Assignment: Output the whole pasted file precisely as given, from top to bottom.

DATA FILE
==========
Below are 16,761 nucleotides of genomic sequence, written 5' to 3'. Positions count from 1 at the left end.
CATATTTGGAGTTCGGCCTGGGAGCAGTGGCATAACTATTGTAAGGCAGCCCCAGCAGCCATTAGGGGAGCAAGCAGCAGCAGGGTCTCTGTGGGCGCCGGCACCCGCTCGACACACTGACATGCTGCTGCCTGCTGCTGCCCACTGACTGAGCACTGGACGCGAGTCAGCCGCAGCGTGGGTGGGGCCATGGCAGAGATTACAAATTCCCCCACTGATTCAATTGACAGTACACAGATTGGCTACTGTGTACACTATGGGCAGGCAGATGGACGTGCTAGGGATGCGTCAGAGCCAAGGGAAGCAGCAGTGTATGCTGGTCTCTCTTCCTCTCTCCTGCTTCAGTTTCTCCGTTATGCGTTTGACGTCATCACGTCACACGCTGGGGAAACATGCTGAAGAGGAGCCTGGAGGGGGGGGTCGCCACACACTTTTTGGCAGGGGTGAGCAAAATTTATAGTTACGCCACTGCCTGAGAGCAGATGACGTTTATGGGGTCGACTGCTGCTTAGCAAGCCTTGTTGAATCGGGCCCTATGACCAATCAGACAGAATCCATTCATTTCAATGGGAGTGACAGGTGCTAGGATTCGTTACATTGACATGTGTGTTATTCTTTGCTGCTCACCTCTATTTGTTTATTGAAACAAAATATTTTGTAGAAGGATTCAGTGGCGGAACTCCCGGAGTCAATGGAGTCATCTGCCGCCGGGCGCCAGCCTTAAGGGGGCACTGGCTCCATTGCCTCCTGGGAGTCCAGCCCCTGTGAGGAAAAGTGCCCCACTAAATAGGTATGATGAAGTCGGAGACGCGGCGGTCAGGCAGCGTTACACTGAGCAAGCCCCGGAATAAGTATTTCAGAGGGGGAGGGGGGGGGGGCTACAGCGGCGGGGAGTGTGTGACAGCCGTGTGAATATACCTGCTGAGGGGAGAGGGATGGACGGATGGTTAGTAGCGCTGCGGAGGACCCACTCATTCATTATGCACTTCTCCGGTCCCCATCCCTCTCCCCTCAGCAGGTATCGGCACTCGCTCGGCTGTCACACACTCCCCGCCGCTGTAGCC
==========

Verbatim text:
Below are 16,761 nucleotides of genomic sequence, written 5' to 3'. Positions count from 1 at the left end.
CATATTTGGAGTTCGGCCTGGGAGCAGTGGCATAACTATTGTAAGGCAGCCCCAGCAGCCATTAGGGGAGCAAGCAGCAGCAGGGTCTCTGTGGGCGCCGGCACCCGCTCGACACACTGACATGCTGCTGCCTGCTGCTGCCCACTGACTGAGCACTGGACGCGAGTCAGCCGCAGCGTGGGTGGGGCCATGGCAGAGATTACAAATTCCCCCACTGATTCAATTGACAGTACACAGATTGGCTACTGTGTACACTATGGGCAGGCAGATGGACGTGCTAGGGATGCGTCAGAGCCAAGGGAAGCAGCAGTGTATGCTGGTCTCTCTTCCTCTCTCCTGCTTCAGTTTCTCCGTTATGCGTTTGACGTCATCACGTCACACGCTGGGGAAACATGCTGAAGAGGAGCCTGGAGGGGGGGGTCGCCACACACTTTTTGGCAGGGGTGAGCAAAATTTATAGTTACGCCACTGCCTGAGAGCAGATGACGTTTATGGGGTCGACTGCTGCTTAGCAAGCCTTGTTGAATCGGGCCCTATGACCAATCAGACAGAATCCATTCATTTCAATGGGAGTGACAGGTGCTAGGATTCGTTACATTGACATGTGTGTTATTCTTTGCTGCTCACCTCTATTTGTTTATTGAAACAAAATATTTTGTAGAAGGATTCAGTGGCGGAACTCCCGGAGTCAATGGAGTCATCTGCCGCCGGGCGCCAGCCTTAAGGGGGCACTGGCTCCATTGCCTCCTGGGAGTCCAGCCCCTGTGAGGAAAAGTGCCCCACTAAATAGGTATGATGAAGTCGGAGACGCGGCGGTCAGGCAGCGTTACACTGAGCAAGCCCCGGAATAAGTATTTCAGAGGGGGAGGGGGGGGGGGCTACAGCGGCGGGGAGTGTGTGACAGCCGTGTGAATATACCTGCTGAGGGGAGAGGGATGGACGGATGGTTAGTAGCGCTGCGGAGGACCCACTCATTCATTATGCACTTCTCCGGTCCCCATCCCTCTCCCCTCAGCAGGTATCGGCACTCGCTCGGCTGTCACACACTCCCCGCCGCTGTAGCC